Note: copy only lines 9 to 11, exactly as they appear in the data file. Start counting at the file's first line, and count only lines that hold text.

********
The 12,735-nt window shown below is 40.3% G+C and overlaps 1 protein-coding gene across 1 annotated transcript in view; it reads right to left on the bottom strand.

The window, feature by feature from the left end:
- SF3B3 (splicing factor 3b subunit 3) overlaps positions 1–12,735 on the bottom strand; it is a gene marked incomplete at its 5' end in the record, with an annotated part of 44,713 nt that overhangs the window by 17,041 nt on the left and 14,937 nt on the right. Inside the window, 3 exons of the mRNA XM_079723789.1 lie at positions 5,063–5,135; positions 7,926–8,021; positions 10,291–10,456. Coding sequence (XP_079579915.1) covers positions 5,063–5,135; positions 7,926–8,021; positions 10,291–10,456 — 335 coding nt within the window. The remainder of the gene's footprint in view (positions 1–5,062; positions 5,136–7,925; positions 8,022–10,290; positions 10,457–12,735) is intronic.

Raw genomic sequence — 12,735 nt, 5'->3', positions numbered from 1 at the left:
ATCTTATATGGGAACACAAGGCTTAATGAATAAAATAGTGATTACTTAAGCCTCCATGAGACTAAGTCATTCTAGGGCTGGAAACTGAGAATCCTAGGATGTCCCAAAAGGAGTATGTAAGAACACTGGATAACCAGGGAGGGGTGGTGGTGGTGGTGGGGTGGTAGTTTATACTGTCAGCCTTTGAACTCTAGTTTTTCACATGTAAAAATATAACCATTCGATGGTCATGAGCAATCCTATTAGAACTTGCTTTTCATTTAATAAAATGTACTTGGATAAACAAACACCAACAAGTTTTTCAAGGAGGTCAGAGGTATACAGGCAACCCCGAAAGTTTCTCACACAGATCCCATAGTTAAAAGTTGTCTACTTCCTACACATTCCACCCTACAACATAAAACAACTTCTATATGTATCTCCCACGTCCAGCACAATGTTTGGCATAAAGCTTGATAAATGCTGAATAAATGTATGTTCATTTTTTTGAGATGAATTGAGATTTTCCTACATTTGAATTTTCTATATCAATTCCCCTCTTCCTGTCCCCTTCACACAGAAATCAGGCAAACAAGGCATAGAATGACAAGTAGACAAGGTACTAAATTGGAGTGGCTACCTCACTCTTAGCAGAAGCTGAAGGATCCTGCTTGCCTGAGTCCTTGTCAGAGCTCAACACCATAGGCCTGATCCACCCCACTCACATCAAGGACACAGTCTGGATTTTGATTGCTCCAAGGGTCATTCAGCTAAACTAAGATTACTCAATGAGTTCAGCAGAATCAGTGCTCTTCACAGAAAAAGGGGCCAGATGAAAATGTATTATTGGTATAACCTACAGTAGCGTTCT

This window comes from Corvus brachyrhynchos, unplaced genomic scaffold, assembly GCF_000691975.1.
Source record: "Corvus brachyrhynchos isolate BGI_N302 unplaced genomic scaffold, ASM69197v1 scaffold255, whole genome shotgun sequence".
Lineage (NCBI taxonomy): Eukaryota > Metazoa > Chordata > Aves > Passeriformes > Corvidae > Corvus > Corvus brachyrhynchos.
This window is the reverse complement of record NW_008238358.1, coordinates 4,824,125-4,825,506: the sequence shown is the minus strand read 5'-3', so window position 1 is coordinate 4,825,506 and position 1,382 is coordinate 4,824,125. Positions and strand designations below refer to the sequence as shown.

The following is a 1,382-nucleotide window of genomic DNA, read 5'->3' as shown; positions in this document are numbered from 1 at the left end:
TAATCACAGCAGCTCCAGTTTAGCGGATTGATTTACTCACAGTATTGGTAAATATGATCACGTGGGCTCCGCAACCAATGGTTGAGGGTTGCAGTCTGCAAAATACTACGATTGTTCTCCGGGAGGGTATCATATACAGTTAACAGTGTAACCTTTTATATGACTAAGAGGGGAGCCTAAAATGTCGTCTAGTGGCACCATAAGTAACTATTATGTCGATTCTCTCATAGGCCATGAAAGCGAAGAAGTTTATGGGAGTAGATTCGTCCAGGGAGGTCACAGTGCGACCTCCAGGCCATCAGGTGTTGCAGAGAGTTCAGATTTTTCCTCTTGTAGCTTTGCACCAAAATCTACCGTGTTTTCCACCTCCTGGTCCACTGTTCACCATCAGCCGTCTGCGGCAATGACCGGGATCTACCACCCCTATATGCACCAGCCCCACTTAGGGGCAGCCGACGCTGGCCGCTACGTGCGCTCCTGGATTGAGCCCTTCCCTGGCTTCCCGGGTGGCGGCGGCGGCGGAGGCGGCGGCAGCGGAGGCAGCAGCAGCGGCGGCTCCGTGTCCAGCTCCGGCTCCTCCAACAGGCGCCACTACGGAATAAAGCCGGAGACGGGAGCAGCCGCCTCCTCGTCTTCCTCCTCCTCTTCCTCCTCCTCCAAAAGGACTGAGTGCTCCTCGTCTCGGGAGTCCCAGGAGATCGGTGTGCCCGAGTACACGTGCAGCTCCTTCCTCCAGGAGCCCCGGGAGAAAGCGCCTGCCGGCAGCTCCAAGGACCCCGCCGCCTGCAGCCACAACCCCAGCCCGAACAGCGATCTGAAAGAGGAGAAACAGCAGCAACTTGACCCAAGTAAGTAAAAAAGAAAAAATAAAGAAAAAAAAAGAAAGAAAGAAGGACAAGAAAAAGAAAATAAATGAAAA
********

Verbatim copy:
This window is the reverse complement of record NW_008238358.1, coordinates 4,824,125-4,825,506: the sequence shown is the minus strand read 5'-3', so window position 1 is coordinate 4,825,506 and position 1,382 is coordinate 4,824,125. Positions and strand designations below refer to the sequence as shown.

The following is a 1,382-nucleotide window of genomic DNA, read 5'->3' as shown; positions in this document are numbered from 1 at the left end:
TAATCACAGCAGCTCCAGTTTAGCGGATTGATTTACTCACAGTATTGGTAAATATGATCACGTGGGCTCCGCAACCAATGGTTGAGGGTTGCAGTCTGCAAAATACTACGATTGTTCTCCGGGAGGGTATCATATACAGTTAACAGTGTAACCTTTTATATGACTAAGAGGGGAGCCTAAAATGTCGTCTAGTGGCACCATAAGTAACTATTATGTCGATTCTCTCATAGGCCATGAAAGCGAAGAAGTTTATGGGAGTAGATTCGTCCAGGGAGGTCACAGTGCGACCTCCAGGCCATCAGGTGTTGCAGAGAGTTCAGATTTTTCCTCTTGTAGCTTTGCACCAAAATCTACCGTGTTTTCCACCTCCTGGTCCACTGTTCACCATCAGCCGTCTGCGGCAATGACCGGGATCTACCACCCCTATATGCACCAGCCCCACTTAGGGGCAGCCGACGCTGGCCGCTACGTGCGCTCCTGGATTGAGCCCTTCCCTGGCTTCCCGGGTGGCGGCGGCGGCGGAGGCGGCGGCAGCGGAGGCAGCAGCAGCGGCGGCTCCGTGTCCAGCTCCGGCTCCTCCAACAGGCGCCACTACGGAATAAAGCCGGAGACGGGAGCAGCCGCCTCCTCGTCTTCCTCCTCCTCTTCCTCCTCCTCCAAAAGGACTGAGTGCTCCTCGTCTCGGGAGTCCCAGGAGATCGGTGTGCCCGAGTACACGTGCAGCTCCTTCCTCCAGGAGCCCCGGGAGAAAGCGCCTGCCGGCAGCTCCAAGGACCCCGCCGCCTGCAGCCACAACCCCAGCCCGAACAGCGATCTGAAAGAGGAGAAACAGCAGCAACTTGACCCAAGTAAGTAAAAAAGAAAAAATAAAGAAAAAAAAAGAAAGAAAGAAGGACAAGAAAAAGAAAATAAATGAAAA